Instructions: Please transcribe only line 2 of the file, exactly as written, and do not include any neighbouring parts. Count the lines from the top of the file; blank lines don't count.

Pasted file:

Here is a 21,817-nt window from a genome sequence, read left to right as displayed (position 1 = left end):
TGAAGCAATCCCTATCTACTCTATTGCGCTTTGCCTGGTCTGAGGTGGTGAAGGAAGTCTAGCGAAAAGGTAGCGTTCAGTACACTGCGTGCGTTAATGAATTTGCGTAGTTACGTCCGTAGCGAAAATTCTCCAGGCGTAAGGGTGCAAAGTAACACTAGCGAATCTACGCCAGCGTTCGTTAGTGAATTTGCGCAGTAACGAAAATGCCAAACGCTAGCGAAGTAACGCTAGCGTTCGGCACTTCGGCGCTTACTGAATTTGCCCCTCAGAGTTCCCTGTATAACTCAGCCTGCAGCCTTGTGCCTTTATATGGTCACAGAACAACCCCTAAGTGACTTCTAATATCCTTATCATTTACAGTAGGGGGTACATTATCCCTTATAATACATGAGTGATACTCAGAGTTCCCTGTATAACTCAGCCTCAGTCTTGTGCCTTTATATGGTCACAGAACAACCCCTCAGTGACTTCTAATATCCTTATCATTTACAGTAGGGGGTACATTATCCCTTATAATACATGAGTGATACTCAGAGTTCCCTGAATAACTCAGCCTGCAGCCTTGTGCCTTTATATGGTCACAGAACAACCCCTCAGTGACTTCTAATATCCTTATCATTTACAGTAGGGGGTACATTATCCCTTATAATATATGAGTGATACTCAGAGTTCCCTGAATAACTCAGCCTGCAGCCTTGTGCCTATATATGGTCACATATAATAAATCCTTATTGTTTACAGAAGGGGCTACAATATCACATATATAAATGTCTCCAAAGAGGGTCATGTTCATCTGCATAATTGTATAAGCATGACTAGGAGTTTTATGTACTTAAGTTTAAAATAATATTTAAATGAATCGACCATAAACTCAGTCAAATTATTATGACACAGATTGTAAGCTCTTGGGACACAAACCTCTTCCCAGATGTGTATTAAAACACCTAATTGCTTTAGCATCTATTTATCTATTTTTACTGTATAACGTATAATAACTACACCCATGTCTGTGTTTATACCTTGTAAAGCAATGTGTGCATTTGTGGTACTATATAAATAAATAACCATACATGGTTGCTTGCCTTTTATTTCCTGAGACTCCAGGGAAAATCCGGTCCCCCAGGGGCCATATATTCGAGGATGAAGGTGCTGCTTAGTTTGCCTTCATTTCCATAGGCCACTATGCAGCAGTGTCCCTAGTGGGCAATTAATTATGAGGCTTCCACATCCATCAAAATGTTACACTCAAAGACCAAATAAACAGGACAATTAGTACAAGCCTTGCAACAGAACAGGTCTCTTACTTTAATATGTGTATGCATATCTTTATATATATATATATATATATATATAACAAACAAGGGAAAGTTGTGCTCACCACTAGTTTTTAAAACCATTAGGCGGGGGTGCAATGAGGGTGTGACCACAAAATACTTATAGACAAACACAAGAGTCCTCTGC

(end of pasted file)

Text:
TGAAGCAATCCCTATCTACTCTATTGCGCTTTGCCTGGTCTGAGGTGGTGAAGGAAGTCTAGCGAAAAGGTAGCGTTCAGTACACTGCGTGCGTTAATGAATTTGCGTAGTTACGTCCGTAGCGAAAATTCTCCAGGCGTAAGGGTGCAAAGTAACACTAGCGAATCTACGCCAGCGTTCGTTAGTGAATTTGCGCAGTAACGAAAATGCCAAACGCTAGCGAAGTAACGCTAGCGTTCGGCACTTCGGCGCTTACTGAATTTGCCCCTCAGAGTTCCCTGTATAACTCAGCCTGCAGCCTTGTGCCTTTATATGGTCACAGAACAACCCCTAAGTGACTTCTAATATCCTTATCATTTACAGTAGGGGGTACATTATCCCTTATAATACATGAGTGATACTCAGAGTTCCCTGTATAACTCAGCCTCAGTCTTGTGCCTTTATATGGTCACAGAACAACCCCTCAGTGACTTCTAATATCCTTATCATTTACAGTAGGGGGTACATTATCCCTTATAATACATGAGTGATACTCAGAGTTCCCTGAATAACTCAGCCTGCAGCCTTGTGCCTTTATATGGTCACAGAACAACCCCTCAGTGACTTCTAATATCCTTATCATTTACAGTAGGGGGTACATTATCCCTTATAATATATGAGTGATACTCAGAGTTCCCTGAATAACTCAGCCTGCAGCCTTGTGCCTATATATGGTCACATATAATAAATCCTTATTGTTTACAGAAGGGGCTACAATATCACATATATAAATGTCTCCAAAGAGGGTCATGTTCATCTGCATAATTGTATAAGCATGACTAGGAGTTTTATGTACTTAAGTTTAAAATAATATTTAAATGAATCGACCATAAACTCAGTCAAATTATTATGACACAGATTGTAAGCTCTTGGGACACAAACCTCTTCCCAGATGTGTATTAAAACACCTAATTGCTTTAGCATCTATTTATCTATTTTTACTGTATAACGTATAATAACTACACCCATGTCTGTGTTTATACCTTGTAAAGCAATGTGTGCATTTGTGGTACTATATAAATAAATAACCATACATGGTTGCTTGCCTTTTATTTCCTGAGACTCCAGGGAAAATCCGGTCCCCCAGGGGCCATATATTCGAGGATGAAGGTGCTGCTTAGTTTGCCTTCATTTCCATAGGCCACTATGCAGCAGTGTCCCTAGTGGGCAATTAATTATGAGGCTTCCACATCCATCAAAATGTTACACTCAAAGACCAAATAAACAGGACAATTAGTACAAGCCTTGCAACAGAACAGGTCTCTTACTTTAATATGTGTATGCATATCTTTATATATATATATATATATATATATAACAAACAAGGGAAAGTTGTGCTCACCACTAGTTTTTAAAACCATTAGGCGGGGGTGCAATGAGGGTGTGACCACAAAATACTTATAGACAAACACAAGAGTCCTCTGC